The requirement of Fur for the activation of hilA was apparent as the rate of synthesis of hilA-lacZ was significantly reduced in Δfur compared to 14028s (P ≤ 0.001, Fig. Fig.6),6), and lack of Fur resulted in decreased expression of HilA-activated genes (i.e., invF and sipC) (see Fig. S4 in the supplemental material). Interestingly, reporter activity exhibited biphasic expression in rpoSlow genetic background (see Fig. S3 in the supplemental material). Thus, during the early phase of growth the expression of hilA-lacZ in the rpoSlow background was similar to that of the wild type (Fig. (Fig.6)6) but was significantly reduced during the later phase compared to 14028s (i.e., 146.2 ± 54.7 U OD600−1 versus 399.8 ± 29.6 U OD600−1, P ≤ 0.01; see Fig. S3 in the supplemental material). In addition, reporter activity was significantly reduced in rpoSlowΔfur relative to Δfur (P ≤ 0.05; Fig. Fig.6).6). Together, these findings strongly indicate a role for RpoS in hilA-lacZ induction during stationary phase, under anaerobic conditions. As expected, deletion of hns in the rpoSlow background restored reporter activity to wild-type expression (Fig. (Fig.6).6). Reporter activity was similar to wild type when fur was deleted in the rpoSlowΔhns background (Fig. (Fig.6).6). Collectively, these data demonstrate that Fur-dependent activation of hilA-lacZ during anaerobic growth is due to the repression of hns by Fur.


In Salmonella, virulence genes are clustered in the SPIs that are acquired via horizontal gene transfer. H-NS has been shown to serve as a silencer of horizontally transferred genes (46, 49). SPI-1 is an important facet of Salmonella virulence because it facilitates the invasion and penetration of the gastrointestinal epithelium. A major regulator of SPI-1 is the DNA-binding protein HilA, which activates all components necessary for a T3SS. Indeed, in vivo competition experiments indicate deletion of either hilA or SPI-1 result in the same phenotype (20). A previous study showed that the fur mutant of S. Typhimurium was avirulent in C3H/HeN (Nramp+/+) mice infected i.p. (65), and other work showed that Fur is required for the activation of hilA (22, 62). However, the identity of the Fur-regulated gene(s) responsible for the positive effect of Fur on the regulation of hilA and virulence in S. Typhimurium remained unknown. In the present study, we report that Fur regulates the expression of H-NS and this in-turn regulates the expression of hilA and virulence in mice.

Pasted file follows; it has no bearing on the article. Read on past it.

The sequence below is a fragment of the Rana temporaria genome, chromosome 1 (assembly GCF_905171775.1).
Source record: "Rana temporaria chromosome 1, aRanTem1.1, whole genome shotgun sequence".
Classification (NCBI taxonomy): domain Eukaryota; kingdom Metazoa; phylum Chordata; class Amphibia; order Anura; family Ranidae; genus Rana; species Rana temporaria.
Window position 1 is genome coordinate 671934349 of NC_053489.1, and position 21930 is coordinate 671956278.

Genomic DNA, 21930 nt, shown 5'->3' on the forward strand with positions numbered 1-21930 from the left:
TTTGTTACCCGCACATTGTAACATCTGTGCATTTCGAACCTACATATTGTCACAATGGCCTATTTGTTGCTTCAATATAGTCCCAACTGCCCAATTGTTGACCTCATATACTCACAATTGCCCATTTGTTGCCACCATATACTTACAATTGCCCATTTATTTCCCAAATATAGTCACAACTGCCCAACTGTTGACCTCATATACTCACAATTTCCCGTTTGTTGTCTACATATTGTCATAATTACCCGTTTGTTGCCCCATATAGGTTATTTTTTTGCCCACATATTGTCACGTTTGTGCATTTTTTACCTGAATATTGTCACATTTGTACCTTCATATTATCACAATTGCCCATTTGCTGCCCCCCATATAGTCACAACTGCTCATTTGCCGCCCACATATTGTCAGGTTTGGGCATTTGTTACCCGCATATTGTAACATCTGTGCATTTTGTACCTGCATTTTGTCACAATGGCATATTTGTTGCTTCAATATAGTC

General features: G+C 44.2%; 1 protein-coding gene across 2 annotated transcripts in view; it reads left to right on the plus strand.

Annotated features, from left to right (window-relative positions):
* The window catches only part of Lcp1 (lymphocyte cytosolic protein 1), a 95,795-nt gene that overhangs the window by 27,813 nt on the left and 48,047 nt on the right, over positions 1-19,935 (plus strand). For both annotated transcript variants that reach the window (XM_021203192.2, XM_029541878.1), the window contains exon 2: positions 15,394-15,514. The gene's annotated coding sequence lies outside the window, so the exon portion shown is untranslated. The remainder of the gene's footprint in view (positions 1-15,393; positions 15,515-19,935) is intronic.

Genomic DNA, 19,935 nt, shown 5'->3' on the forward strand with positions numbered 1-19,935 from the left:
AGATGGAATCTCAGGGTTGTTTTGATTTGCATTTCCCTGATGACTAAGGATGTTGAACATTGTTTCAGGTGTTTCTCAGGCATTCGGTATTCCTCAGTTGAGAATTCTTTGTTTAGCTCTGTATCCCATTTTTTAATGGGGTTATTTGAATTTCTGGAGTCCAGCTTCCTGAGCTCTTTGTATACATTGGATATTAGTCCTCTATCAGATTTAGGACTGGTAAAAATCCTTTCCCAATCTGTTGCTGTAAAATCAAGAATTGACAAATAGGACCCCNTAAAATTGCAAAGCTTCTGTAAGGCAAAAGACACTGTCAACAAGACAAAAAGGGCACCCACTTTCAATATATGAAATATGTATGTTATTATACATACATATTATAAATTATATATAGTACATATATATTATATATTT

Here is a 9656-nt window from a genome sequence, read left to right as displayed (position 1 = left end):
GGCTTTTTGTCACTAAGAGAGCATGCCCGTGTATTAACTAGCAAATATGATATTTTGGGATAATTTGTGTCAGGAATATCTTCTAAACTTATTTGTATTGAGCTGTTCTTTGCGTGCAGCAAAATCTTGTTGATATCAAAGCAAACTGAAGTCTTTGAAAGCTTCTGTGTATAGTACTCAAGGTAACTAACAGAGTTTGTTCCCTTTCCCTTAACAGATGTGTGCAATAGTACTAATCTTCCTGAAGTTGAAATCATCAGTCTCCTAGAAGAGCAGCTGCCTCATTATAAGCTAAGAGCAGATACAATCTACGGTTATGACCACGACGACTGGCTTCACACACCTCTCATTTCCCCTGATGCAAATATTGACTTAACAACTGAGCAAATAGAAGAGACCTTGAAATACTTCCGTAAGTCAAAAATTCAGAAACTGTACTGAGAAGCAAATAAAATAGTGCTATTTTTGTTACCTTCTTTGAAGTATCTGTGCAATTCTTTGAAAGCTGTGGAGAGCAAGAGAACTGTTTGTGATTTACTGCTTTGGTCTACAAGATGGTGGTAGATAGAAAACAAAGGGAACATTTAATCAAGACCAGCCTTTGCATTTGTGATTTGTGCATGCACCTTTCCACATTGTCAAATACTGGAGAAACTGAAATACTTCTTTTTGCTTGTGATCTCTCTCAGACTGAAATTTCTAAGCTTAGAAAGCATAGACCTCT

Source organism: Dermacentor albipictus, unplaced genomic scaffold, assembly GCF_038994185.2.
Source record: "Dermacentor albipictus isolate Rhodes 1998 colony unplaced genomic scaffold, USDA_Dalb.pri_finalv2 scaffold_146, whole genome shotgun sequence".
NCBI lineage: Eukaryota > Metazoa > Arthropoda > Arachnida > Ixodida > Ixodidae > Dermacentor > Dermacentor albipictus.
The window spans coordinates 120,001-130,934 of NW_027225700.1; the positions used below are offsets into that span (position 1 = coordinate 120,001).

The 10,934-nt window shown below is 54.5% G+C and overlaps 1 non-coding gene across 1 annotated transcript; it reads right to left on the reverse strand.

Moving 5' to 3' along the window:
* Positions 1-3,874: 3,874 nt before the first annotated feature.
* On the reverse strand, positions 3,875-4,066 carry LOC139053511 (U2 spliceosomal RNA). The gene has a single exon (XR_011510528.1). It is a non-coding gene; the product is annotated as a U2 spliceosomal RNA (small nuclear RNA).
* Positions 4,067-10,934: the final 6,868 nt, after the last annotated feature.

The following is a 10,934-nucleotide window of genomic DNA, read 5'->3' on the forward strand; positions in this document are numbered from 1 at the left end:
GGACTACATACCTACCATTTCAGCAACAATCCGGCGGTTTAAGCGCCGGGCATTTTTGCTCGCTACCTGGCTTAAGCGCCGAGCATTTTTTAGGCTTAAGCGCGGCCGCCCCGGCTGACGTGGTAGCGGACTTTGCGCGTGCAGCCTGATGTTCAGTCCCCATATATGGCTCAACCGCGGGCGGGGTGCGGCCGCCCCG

Fur and HilA.

Normally, Fur acts as a repressor of genes required for iron homeostasis (30). In E. coli, Fur has been shown to positively affect the expression of few genes (e.g., sodB) via its negative regulation of a small RNA, RyhB (39). The possibility that the Salmonella sRNAs (RfrA and RfrB) or the RNA-binding protein (Hfq) were involved in the activation of HilA by Fur was ruled out by the excellent work of Ellermeier and Slauch (22). We confirmed that Hfq has no role in the activation of hilA-lacZ under anaerobic conditions (see Fig. S4 in the supplemental material). The nature of the factor required for the Fur activation of HilA remained elusive until the present study. Thus, we showed that Fur negatively regulates the expression of hns and that the positive effect of Fur on the expression of hilA is dependent on an upstream sequence that contained the putative Fur-binding site in hns. In addition, a deletion in hns abrogated the effect of Fur on the expression of hilA. These results are summarized in the diagram depicted in Fig. Fig.7,7, where the presence of active Fur (i.e., Fur-Fe2+) results in decrease in [H-NS] and increased the expression of hilA (Fig. (Fig.7A).7A). On the other hand, under conditions where Fur is inactive (i.e., via deletion of fur or iron deprivation) [H-NS] increases and results in repression of hilA (Fig. (Fig.7B).7B). In addition, the growth-phase-dependent regulation of hilA (Fig. S3) may explain the small change (i.e., <2.5-fold) observed in our Δfur microarray analysis (64).

FIG. 7.
Model depicting the role of Fur in the regulation of hilA. (A) Conditions that activate Fur (i.e., the presence of iron) repress the expression of hns (solid arrow), and allow the expression of hilA (blocked dotted arrows) and increased HilA. (B) Mutation ...

Earlier work determined that Fur activation of hilA operated through HilD and that overexpression of HilD resulted in Fur-independent induction of hilA (22). This may be due to HilD countersilencing H-NS repression. H-NS displacement is needed to allow access of RNA polymerase to hilA. This distinguishes H-NS from other regulators, for instance, those that require an appropriate metal for DNA binding, e.g., Fur, which can be displaced from DNA-binding sites by removal of the metal. However, the identity of the factor(s) required for H-NS displacement is currently unknown. It has recently been shown that HilD does countersilence H-NS repression of another SPI (SPI-2) during in vitro growth (7). This suggests the removal of H-NS by HilD may also be responsible for activation of hilA in a mutated fur background. Thus, countersilencing of H-NS repression appears to be a common aspect of its regulation.

Fur and virulence.